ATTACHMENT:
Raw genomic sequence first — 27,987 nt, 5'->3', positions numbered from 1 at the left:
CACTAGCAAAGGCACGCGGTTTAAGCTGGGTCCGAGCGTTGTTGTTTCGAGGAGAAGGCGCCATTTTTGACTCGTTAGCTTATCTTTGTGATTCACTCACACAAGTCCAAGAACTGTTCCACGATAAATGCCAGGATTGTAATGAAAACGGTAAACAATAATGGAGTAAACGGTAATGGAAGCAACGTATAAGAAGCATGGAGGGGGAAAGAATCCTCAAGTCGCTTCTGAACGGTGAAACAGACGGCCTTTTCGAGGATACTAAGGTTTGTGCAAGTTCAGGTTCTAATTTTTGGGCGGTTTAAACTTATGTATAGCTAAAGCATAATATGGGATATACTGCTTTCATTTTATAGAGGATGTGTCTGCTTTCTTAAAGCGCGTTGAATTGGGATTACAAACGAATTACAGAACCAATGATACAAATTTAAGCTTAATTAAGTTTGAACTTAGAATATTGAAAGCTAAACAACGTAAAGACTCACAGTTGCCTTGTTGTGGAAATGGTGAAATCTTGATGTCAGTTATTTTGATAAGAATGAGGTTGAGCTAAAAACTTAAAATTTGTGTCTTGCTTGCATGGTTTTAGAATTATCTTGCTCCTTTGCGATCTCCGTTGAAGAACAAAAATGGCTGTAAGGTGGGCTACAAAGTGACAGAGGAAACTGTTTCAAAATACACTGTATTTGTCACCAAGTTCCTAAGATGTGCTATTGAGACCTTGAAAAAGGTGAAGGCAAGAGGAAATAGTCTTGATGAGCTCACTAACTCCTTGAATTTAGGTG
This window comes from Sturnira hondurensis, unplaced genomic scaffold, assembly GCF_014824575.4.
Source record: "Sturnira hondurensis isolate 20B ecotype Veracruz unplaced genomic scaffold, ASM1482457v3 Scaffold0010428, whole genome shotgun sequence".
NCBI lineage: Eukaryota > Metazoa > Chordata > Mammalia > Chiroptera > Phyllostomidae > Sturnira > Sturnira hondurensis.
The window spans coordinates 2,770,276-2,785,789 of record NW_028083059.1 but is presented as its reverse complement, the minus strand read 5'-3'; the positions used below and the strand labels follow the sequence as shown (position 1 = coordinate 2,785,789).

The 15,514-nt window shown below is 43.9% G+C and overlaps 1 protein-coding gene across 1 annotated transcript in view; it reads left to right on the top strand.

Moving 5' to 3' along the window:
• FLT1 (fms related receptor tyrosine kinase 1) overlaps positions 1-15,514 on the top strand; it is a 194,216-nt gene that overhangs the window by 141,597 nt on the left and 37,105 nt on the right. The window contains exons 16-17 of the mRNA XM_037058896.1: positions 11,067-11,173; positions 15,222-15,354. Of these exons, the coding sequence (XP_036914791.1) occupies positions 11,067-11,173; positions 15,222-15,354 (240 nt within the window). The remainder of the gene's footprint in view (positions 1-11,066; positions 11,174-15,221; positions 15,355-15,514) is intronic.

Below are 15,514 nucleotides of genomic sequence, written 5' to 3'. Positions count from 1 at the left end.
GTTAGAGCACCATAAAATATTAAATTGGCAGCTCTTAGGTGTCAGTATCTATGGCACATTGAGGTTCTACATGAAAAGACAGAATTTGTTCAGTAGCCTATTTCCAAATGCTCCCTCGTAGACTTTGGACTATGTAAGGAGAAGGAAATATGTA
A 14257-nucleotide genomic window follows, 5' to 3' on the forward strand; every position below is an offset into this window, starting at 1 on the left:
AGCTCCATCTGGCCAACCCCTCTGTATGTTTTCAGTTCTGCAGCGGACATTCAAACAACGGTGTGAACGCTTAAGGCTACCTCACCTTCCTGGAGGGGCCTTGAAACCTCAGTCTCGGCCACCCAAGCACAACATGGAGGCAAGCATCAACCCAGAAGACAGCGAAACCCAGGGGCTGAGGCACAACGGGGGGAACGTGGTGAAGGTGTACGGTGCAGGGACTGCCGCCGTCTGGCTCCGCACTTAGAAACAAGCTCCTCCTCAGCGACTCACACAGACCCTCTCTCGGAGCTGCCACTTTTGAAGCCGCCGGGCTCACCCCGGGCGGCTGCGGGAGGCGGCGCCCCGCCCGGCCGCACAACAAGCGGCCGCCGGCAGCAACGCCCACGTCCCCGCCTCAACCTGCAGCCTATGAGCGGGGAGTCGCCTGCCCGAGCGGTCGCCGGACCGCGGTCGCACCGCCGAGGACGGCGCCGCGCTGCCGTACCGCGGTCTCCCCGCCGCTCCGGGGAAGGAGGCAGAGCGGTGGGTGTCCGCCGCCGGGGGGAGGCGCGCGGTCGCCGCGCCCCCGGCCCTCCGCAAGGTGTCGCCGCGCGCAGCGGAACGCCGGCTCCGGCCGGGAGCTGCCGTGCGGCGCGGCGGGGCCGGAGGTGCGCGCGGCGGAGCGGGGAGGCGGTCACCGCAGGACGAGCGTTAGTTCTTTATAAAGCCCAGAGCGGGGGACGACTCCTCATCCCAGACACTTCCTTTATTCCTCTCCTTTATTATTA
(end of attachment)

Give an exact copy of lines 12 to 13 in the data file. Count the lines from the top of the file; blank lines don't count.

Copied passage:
A 14257-nucleotide genomic window follows, 5' to 3' on the forward strand; every position below is an offset into this window, starting at 1 on the left:
AGCTCCATCTGGCCAACCCCTCTGTATGTTTTCAGTTCTGCAGCGGACATTCAAACAACGGTGTGAACGCTTAAGGCTACCTCACCTTCCTGGAGGGGCCTTGAAACCTCAGTCTCGGCCACCCAAGCACAACATGGAGGCAAGCATCAACCCAGAAGACAGCGAAACCCAGGGGCTGAGGCACAACGGGGGGAACGTGGTGAAGGTGTACGGTGCAGGGACTGCCGCCGTCTGGCTCCGCACTTAGAAACAAGCTCCTCCTCAGCGACTCACACAGACCCTCTCTCGGAGCTGCCACTTTTGAAGCCGCCGGGCTCACCCCGGGCGGCTGCGGGAGGCGGCGCCCCGCCCGGCCGCACAACAAGCGGCCGCCGGCAGCAACGCCCACGTCCCCGCCTCAACCTGCAGCCTATGAGCGGGGAGTCGCCTGCCCGAGCGGTCGCCGGACCGCGGTCGCACCGCCGAGGACGGCGCCGCGCTGCCGTACCGCGGTCTCCCCGCCGCTCCGGGGAAGGAGGCAGAGCGGTGGGTGTCCGCCGCCGGGGGGAGGCGCGCGGTCGCCGCGCCCCCGGCCCTCCGCAAGGTGTCGCCGCGCGCAGCGGAACGCCGGCTCCGGCCGGGAGCTGCCGTGCGGCGCGGCGGGGCCGGAGGTGCGCGCGGCGGAGCGGGGAGGCGGTCACCGCAGGACGAGCGTTAGTTCTTTATAAAGCCCAGAGCGGGGGACGACTCCTCATCCCAGACACTTCCTTTATTCCTCTCCTTTATTATTA